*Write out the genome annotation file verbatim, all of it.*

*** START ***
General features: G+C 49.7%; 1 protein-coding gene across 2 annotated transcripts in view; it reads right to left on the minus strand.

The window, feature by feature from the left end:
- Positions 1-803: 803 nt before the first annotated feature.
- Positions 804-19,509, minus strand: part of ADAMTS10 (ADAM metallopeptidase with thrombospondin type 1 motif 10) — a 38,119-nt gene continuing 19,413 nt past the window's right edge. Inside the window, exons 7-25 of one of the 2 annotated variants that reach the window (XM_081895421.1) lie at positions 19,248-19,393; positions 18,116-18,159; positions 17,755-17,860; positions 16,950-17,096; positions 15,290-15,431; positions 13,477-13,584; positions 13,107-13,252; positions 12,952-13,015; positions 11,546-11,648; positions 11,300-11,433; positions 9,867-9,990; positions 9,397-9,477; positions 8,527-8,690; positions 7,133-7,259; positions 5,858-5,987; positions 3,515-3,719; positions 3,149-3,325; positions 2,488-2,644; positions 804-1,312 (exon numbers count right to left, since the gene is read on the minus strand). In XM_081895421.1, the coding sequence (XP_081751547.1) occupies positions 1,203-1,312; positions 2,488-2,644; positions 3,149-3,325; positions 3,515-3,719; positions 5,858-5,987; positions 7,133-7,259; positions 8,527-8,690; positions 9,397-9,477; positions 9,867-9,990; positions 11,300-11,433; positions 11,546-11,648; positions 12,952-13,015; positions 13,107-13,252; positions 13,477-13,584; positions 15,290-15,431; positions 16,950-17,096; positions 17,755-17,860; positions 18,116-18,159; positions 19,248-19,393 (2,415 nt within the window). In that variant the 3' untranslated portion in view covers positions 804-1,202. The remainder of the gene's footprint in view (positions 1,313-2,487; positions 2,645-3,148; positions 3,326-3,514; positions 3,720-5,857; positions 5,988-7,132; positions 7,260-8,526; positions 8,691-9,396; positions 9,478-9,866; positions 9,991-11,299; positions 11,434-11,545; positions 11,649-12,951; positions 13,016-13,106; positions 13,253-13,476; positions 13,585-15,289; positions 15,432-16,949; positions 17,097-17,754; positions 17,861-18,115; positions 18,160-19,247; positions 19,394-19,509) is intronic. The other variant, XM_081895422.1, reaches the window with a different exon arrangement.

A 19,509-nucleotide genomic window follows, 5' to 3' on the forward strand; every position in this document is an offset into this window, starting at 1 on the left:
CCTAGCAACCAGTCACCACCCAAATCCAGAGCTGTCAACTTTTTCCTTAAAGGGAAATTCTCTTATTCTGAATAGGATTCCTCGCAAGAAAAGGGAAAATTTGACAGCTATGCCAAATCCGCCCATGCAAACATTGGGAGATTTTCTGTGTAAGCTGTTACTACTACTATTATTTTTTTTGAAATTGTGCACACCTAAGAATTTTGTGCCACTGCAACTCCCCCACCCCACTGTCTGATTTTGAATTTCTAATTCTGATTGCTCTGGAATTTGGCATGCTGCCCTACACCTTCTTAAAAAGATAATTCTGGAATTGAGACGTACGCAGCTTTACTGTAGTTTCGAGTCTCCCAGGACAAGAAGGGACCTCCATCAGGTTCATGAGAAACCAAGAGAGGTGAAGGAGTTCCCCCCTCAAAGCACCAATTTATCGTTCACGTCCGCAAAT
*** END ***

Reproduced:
General features: G+C 49.7%; 1 protein-coding gene across 2 annotated transcripts in view; it reads right to left on the minus strand.

The window, feature by feature from the left end:
- Positions 1-803: 803 nt before the first annotated feature.
- Positions 804-19,509, minus strand: part of ADAMTS10 (ADAM metallopeptidase with thrombospondin type 1 motif 10) — a 38,119-nt gene continuing 19,413 nt past the window's right edge. Inside the window, exons 7-25 of one of the 2 annotated variants that reach the window (XM_081895421.1) lie at positions 19,248-19,393; positions 18,116-18,159; positions 17,755-17,860; positions 16,950-17,096; positions 15,290-15,431; positions 13,477-13,584; positions 13,107-13,252; positions 12,952-13,015; positions 11,546-11,648; positions 11,300-11,433; positions 9,867-9,990; positions 9,397-9,477; positions 8,527-8,690; positions 7,133-7,259; positions 5,858-5,987; positions 3,515-3,719; positions 3,149-3,325; positions 2,488-2,644; positions 804-1,312 (exon numbers count right to left, since the gene is read on the minus strand). In XM_081895421.1, the coding sequence (XP_081751547.1) occupies positions 1,203-1,312; positions 2,488-2,644; positions 3,149-3,325; positions 3,515-3,719; positions 5,858-5,987; positions 7,133-7,259; positions 8,527-8,690; positions 9,397-9,477; positions 9,867-9,990; positions 11,300-11,433; positions 11,546-11,648; positions 12,952-13,015; positions 13,107-13,252; positions 13,477-13,584; positions 15,290-15,431; positions 16,950-17,096; positions 17,755-17,860; positions 18,116-18,159; positions 19,248-19,393 (2,415 nt within the window). In that variant the 3' untranslated portion in view covers positions 804-1,202. The remainder of the gene's footprint in view (positions 1,313-2,487; positions 2,645-3,148; positions 3,326-3,514; positions 3,720-5,857; positions 5,988-7,132; positions 7,260-8,526; positions 8,691-9,396; positions 9,478-9,866; positions 9,991-11,299; positions 11,434-11,545; positions 11,649-12,951; positions 13,016-13,106; positions 13,253-13,476; positions 13,585-15,289; positions 15,432-16,949; positions 17,097-17,754; positions 17,861-18,115; positions 18,160-19,247; positions 19,394-19,509) is intronic. The other variant, XM_081895422.1, reaches the window with a different exon arrangement.

A 19,509-nucleotide genomic window follows, 5' to 3' on the forward strand; every position in this document is an offset into this window, starting at 1 on the left:
CCTAGCAACCAGTCACCACCCAAATCCAGAGCTGTCAACTTTTTCCTTAAAGGGAAATTCTCTTATTCTGAATAGGATTCCTCGCAAGAAAAGGGAAAATTTGACAGCTATGCCAAATCCGCCCATGCAAACATTGGGAGATTTTCTGTGTAAGCTGTTACTACTACTATTATTTTTTTTGAAATTGTGCACACCTAAGAATTTTGTGCCACTGCAACTCCCCCACCCCACTGTCTGATTTTGAATTTCTAATTCTGATTGCTCTGGAATTTGGCATGCTGCCCTACACCTTCTTAAAAAGATAATTCTGGAATTGAGACGTACGCAGCTTTACTGTAGTTTCGAGTCTCCCAGGACAAGAAGGGACCTCCATCAGGTTCATGAGAAACCAAGAGAGGTGAAGGAGTTCCCCCCTCAAAGCACCAATTTATCGTTCACGTCCGCAAAT